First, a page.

Day 1 – Paine Field, Everett WA to Blackfoot ID
Taking off from Paine Field is a beautiful place on the coast but this morning we had a little morning sea fog but this moved away and allowed a clear flight over the Cascades and Mount Rainer (left). These mountains rise to 10,000ft so no cloud from the marine layer and smooth conditions are needed. This day was perfect and we made good work on heading to the SE corner of Washington State. Martin was my first stop as it’s a Mogas airfield, a common plan on the route where possible. The next stop was into Idaho at a small town called Payette. This airfield again had Mogas and is surrounded by a golf course. The club house made a good place to grab a bit to eat which was at the far end of the runway. Our final leg took us over high ground to allow us to get to the flat ground in southern Idaho. Climbing over this ground was a balancing act to get enough height, staying below the CB’s that were forming and not overheating the engine. After a 50 miles of fighting the balance we were clear then it was a long leg to Blackfoot, ID. Blackfoot was a lovely airfield that was busy with a couple of crop dusters and within minutes of parking at the pumps someone came over and offered us everything we could ever want. They let us use the airfield car overnight at no charge, helped us get tied down. After 700 miles of flying it I was shattered and needed to recover ready for the next.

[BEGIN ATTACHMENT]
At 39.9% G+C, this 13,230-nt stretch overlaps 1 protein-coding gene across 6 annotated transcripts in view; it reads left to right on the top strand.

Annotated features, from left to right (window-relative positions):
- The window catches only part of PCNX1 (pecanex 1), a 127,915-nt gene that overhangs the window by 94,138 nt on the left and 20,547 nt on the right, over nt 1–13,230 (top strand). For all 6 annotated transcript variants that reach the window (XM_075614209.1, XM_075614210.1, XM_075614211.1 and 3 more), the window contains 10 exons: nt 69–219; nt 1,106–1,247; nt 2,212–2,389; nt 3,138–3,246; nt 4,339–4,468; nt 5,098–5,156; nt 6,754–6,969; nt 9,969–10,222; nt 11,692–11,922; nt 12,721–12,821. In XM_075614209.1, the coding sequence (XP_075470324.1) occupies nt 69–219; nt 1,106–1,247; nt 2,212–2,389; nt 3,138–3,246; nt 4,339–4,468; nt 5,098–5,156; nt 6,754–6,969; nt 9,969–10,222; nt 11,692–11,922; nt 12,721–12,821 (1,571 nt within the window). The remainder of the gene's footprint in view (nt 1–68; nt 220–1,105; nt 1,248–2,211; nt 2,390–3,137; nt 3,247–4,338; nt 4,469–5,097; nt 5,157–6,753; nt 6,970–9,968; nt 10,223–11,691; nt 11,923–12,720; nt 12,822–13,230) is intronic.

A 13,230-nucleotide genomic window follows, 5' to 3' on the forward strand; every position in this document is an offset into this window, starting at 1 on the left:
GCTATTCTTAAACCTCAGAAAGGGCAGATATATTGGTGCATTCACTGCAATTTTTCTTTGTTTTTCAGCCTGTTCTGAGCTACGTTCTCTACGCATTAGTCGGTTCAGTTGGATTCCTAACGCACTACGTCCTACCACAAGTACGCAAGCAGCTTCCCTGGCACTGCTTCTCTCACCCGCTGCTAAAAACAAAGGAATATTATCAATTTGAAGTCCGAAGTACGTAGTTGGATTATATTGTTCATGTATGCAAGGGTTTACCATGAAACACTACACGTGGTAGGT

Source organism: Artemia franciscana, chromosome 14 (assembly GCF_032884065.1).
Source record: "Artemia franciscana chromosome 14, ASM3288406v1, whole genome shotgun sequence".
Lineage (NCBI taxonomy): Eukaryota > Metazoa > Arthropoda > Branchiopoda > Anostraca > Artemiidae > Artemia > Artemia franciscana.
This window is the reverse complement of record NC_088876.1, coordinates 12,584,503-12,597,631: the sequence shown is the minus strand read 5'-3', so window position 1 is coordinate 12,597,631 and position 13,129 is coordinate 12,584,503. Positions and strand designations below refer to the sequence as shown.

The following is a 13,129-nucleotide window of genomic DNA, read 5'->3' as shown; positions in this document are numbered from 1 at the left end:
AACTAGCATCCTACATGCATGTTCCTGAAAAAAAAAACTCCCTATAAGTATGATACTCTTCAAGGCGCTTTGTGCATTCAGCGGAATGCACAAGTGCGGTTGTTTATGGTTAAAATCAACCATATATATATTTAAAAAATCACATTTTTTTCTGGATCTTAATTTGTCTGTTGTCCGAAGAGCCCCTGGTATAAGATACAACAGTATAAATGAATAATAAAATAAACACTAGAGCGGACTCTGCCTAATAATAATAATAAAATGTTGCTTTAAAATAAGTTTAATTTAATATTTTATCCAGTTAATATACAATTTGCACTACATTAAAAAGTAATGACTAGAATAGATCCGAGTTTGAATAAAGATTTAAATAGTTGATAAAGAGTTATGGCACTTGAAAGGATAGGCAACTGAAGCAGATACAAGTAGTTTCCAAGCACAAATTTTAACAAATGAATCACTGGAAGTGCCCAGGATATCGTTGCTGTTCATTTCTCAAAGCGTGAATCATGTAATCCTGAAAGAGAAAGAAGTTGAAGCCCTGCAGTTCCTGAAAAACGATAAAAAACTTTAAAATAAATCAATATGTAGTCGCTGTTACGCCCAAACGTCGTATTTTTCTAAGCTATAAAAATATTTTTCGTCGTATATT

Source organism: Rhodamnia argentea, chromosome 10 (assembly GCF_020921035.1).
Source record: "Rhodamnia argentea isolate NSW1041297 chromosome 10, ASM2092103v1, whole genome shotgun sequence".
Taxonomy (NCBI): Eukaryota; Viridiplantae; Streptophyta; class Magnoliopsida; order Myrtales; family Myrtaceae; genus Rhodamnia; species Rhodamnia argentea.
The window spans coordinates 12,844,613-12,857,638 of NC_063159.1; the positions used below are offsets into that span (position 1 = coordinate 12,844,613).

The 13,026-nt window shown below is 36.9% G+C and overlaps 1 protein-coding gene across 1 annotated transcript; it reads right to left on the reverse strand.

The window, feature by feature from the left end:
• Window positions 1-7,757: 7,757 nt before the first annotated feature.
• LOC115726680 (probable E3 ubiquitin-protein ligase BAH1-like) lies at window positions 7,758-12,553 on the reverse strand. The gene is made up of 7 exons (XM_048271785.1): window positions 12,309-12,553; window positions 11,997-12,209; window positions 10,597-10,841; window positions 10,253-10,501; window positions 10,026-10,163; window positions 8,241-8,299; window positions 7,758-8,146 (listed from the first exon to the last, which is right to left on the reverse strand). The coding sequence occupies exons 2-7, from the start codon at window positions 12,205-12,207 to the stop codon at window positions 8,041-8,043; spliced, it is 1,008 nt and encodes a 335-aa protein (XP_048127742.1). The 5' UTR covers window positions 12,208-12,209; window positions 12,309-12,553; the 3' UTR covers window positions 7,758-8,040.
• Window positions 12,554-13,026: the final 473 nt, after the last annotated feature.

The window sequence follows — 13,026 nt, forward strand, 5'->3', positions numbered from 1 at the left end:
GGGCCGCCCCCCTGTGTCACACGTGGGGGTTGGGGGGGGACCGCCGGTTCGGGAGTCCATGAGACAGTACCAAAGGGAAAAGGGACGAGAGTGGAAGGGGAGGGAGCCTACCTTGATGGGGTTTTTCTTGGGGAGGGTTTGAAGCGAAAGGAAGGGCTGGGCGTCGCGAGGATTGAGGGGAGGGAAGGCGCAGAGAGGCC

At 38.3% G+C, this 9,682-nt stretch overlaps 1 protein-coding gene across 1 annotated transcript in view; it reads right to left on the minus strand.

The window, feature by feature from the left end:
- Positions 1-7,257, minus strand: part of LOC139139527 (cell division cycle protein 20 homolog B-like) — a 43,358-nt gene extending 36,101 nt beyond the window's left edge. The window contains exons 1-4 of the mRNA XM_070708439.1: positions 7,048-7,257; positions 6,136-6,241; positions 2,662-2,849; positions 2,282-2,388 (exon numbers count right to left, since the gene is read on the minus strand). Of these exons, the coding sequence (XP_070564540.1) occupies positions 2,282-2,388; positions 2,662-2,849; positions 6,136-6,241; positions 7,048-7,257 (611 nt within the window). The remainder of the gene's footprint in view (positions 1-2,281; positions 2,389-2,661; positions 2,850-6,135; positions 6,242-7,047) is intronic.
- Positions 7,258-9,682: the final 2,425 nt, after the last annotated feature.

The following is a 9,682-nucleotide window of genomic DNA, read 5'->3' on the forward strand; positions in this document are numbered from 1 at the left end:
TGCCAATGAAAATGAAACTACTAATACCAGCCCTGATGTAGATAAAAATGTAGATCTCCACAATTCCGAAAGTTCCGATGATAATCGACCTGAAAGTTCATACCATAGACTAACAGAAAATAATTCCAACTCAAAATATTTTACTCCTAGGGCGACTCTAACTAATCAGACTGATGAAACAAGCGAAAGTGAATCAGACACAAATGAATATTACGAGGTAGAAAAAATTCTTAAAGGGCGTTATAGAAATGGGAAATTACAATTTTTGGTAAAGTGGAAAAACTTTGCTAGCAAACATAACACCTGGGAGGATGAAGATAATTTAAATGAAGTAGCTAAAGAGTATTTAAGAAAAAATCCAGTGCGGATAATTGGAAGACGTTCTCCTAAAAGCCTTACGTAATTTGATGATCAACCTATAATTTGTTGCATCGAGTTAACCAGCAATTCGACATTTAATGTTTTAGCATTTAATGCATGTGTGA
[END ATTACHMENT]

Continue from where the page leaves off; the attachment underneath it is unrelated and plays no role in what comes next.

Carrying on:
Day 2 – Blackfoot ID to West Yellowstone MT
An early start it was north-west about 100 miles for this fight. With rain falling we thought the plan might change but the clouds were high so we set off. West Yellowstone is the closest airstrip to Yellowstone national park. It is just 3 miles from the park entrance. The airfield is also the highest I have landed, at 6644ft so pressure density is a consideration but as it has a runway suitable for commercial aircraft so it not a worry. The FBO at the airfield was amazing, they arranged a rental car for us, and found us a motel in the peak season. I uplifted 3 gallons of fuel and the total bill including parking came to $24. 5 stars for Yellowstone Aviation. That afternoon we set off to visit the things we had heard about including some fabulous geysers and Old Faithful (Right).